The easy, most immediate response to these very different investigations is to decide that Lukin's three bodies of work have nothing to do with each other. Certainly, that would be your understanding of his career if your view of art is rooted in a formalist approach. (I also suspect that one reason Lukin stopped showing in the early 1970s was he didn't want to be constrained by expectation, that he was determined to go his own way without regard for what his fans might think.) However, once you take Lukin's tragicomic view into consideration, and start to zero in on the unrelenting tension between freedom and constraint, a different understanding emerges.



“Untitled” (1998) is triangular in shape. It could be thought of as a shaped canvas in which a piece of burlap has been stretched over tree branches that have secured into a triangle. On the burlap Lukin has painted three dark red bands that seem to conform to the branches beneath.

In “Untitled,” Lukin has collapsed aspects of Minimalism (the stripe of paint and the shaped canvas), Arte Povera (the burlap), and primitive art (the tree branches) while also reminding us that the structure and the canvas are distinct, that the visible and the hidden are always in dialogue. For even if, as Stella famously said, “What you see is what you see,” that doesn't mean you see everything.

Even though “Untitled” evokes different postwar art movements, it is singular and to a large extent resists assimilation into the discourse. This is why I like it so much, why it speaks to me on a deep and personal level. It is part of its time, but it can't be absorbed into the mainstream. Certainly, any biracial child born around 1950, like I was, would understand that sense of not belonging. This is particularly true for someone who could not pass in either world.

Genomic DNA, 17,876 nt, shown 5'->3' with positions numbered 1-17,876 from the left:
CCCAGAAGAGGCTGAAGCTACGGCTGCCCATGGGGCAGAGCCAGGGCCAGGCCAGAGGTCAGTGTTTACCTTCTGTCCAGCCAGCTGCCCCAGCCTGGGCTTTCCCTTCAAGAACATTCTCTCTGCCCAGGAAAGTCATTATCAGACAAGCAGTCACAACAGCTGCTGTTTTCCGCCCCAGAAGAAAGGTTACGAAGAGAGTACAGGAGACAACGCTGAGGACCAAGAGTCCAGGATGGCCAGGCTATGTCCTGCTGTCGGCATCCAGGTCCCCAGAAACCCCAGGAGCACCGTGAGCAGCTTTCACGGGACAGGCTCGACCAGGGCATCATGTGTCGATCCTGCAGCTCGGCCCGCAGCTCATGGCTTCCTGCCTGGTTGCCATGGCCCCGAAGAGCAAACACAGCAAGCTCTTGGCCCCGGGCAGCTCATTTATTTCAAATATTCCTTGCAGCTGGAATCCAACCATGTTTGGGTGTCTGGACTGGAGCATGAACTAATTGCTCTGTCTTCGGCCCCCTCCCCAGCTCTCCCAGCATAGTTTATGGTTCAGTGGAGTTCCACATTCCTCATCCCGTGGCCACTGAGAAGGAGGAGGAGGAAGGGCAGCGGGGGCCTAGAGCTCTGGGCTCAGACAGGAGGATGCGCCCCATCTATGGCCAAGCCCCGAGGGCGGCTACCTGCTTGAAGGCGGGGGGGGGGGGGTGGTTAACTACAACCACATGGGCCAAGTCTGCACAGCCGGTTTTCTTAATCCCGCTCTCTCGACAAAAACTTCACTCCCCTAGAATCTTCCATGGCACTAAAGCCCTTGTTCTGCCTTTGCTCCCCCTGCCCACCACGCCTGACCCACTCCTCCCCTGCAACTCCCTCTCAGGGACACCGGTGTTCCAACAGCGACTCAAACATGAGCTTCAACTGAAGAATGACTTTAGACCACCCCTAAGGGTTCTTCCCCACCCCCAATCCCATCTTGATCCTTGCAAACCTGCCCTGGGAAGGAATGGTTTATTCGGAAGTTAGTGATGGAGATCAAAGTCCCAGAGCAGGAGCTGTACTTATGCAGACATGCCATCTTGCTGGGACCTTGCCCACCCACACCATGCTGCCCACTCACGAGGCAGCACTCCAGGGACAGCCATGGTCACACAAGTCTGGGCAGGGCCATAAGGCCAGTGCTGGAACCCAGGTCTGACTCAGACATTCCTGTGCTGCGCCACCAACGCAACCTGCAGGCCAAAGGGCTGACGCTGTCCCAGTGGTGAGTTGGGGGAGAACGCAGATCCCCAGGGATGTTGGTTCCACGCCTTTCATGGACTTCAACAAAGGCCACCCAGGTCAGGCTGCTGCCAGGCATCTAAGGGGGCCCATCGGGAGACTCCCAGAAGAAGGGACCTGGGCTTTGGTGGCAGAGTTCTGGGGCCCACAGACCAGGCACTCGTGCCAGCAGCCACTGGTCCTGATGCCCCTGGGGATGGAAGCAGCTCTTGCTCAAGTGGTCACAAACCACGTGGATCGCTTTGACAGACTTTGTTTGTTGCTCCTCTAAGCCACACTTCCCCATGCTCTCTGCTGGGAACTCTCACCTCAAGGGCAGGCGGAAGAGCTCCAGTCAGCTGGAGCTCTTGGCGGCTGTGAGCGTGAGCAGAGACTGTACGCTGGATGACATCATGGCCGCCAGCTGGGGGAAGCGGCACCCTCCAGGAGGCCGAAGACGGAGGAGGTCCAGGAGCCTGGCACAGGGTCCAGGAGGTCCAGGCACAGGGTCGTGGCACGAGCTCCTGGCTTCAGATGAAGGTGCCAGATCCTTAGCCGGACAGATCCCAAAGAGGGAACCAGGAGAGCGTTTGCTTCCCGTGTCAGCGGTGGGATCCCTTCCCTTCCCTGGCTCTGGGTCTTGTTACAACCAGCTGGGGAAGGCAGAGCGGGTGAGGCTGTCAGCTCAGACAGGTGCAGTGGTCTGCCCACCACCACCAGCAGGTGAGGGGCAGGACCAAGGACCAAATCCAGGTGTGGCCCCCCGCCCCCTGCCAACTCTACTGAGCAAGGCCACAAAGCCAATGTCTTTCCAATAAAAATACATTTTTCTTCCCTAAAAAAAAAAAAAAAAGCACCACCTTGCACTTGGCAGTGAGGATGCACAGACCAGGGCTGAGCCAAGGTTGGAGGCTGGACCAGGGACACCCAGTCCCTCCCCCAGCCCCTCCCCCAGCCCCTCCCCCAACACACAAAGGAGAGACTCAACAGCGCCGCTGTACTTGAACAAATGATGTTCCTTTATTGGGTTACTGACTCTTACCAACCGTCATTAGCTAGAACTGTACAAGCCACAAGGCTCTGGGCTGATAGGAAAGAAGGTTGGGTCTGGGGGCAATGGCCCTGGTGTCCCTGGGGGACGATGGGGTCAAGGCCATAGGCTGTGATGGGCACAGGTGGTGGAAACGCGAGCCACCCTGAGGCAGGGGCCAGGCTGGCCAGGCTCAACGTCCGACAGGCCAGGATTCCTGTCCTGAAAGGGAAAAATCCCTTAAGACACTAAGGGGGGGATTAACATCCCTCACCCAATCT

In “Untitled” (2002), Lukin flattens three-dimensional space onto the two-dimensional surface of a rough-edged piece of Styrofoam. The illusionistic view is of a recessed area, whose surface resembles a mesh in which ribbons and other strips of bright color have been caught. Two solid sections seem to extend forth from either side of the “mesh,” while a shelf-like section appears to extend from the mesh-like area's bottom edge.

“Untitled” conveys a view of a shallow cul-de-sac, as well evokes a section of a concrete wall. It occurred to me that “Untitled” alluded to the Berlin Wall, which may have been broken down, but which, in a deeper sense, hasn't been completely removed.

The fact that a collector might want to display a section of the Berlin Wall as a souvenir, memento or trophy seems to me one of the keys of this work. Lukin's impertinence extends to his attitude toward collectors. At the same time, his tragicomic understanding of life and its inescapable absurdities give his work a gravitas that few artists are able to achieve.


- John Yau